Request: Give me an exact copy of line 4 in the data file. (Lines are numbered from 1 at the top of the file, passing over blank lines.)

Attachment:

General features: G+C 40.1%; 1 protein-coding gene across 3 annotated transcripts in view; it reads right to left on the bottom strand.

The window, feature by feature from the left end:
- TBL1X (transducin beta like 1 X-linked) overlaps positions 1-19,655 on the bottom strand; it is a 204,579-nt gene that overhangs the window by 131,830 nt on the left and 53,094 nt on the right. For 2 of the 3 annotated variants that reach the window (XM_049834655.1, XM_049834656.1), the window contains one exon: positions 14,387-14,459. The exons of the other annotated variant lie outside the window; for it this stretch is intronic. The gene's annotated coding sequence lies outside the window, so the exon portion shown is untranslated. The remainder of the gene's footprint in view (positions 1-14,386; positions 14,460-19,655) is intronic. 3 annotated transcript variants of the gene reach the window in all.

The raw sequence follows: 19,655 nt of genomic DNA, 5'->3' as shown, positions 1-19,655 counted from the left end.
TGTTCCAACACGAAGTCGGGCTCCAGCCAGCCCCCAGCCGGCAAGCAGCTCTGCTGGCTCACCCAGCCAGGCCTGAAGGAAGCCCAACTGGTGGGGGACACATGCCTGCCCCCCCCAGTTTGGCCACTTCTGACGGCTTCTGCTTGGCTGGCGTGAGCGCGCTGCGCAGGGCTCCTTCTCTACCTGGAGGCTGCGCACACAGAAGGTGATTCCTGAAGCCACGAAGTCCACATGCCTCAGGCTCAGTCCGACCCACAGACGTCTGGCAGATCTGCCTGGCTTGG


The raw sequence follows: 19,655 nt of genomic DNA, 5'->3' as shown, positions 1-19,655 counted from the left end.